Government to “Play an Ignoble Part” 1928

By wiretapping the phones of bootlegger Roy Olmstead, Federal Prohibition officers collected incriminating evidence and arrested him. Olmstead appealed his case, claiming that the use of wiretapping violated the Fourth Amendment prohibition of “unreasonable searches and seizures.”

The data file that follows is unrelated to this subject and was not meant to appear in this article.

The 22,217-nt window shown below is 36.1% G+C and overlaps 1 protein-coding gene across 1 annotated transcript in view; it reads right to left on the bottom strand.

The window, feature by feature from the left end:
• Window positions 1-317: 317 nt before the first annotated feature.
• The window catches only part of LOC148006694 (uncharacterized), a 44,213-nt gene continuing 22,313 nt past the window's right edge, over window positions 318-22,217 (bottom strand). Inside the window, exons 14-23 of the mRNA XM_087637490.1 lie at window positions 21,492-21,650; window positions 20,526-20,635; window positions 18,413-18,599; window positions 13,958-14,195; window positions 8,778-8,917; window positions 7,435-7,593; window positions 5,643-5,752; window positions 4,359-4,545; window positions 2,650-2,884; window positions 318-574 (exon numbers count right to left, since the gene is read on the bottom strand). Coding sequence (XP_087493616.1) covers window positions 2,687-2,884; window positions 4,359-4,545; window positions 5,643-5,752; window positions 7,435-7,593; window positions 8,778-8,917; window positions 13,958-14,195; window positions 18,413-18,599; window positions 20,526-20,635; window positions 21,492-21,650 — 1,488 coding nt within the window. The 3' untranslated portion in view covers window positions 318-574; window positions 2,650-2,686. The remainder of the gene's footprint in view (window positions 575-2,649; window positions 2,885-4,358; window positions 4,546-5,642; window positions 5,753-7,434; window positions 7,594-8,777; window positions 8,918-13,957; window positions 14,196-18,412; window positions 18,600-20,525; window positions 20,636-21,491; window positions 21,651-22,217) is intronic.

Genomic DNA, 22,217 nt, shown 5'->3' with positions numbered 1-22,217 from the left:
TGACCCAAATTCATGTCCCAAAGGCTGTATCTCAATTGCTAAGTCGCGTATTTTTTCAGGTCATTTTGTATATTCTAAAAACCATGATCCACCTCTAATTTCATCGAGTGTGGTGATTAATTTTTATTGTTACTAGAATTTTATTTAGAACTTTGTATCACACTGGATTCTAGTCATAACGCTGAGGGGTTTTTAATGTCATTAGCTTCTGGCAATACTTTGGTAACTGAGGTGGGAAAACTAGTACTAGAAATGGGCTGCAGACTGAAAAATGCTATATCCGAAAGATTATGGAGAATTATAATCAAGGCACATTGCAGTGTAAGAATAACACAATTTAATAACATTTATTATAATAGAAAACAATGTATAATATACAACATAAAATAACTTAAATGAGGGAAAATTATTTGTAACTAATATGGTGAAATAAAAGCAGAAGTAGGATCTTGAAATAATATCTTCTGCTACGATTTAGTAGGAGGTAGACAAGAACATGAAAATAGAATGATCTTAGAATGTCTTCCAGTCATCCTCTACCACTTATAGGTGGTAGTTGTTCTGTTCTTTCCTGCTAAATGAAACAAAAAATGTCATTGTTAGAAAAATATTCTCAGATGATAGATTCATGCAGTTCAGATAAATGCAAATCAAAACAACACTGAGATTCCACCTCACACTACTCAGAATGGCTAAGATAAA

In a 5-4 decision, the Supreme Court upheld the legality of wiretapping in Olmstead v. United States. Writing for the majority, Chief Justice William Howard Taft stated, “There was no searching. There was no seizure. The evidence was secured by the use of the sense of hearing, and that only.” Other justices, however, believed wiretapping violated an individual’s privacy. Oliver Wendell Holmes, Jr., claimed he would rather see criminals escape than allow the government to “play an ignoble part.”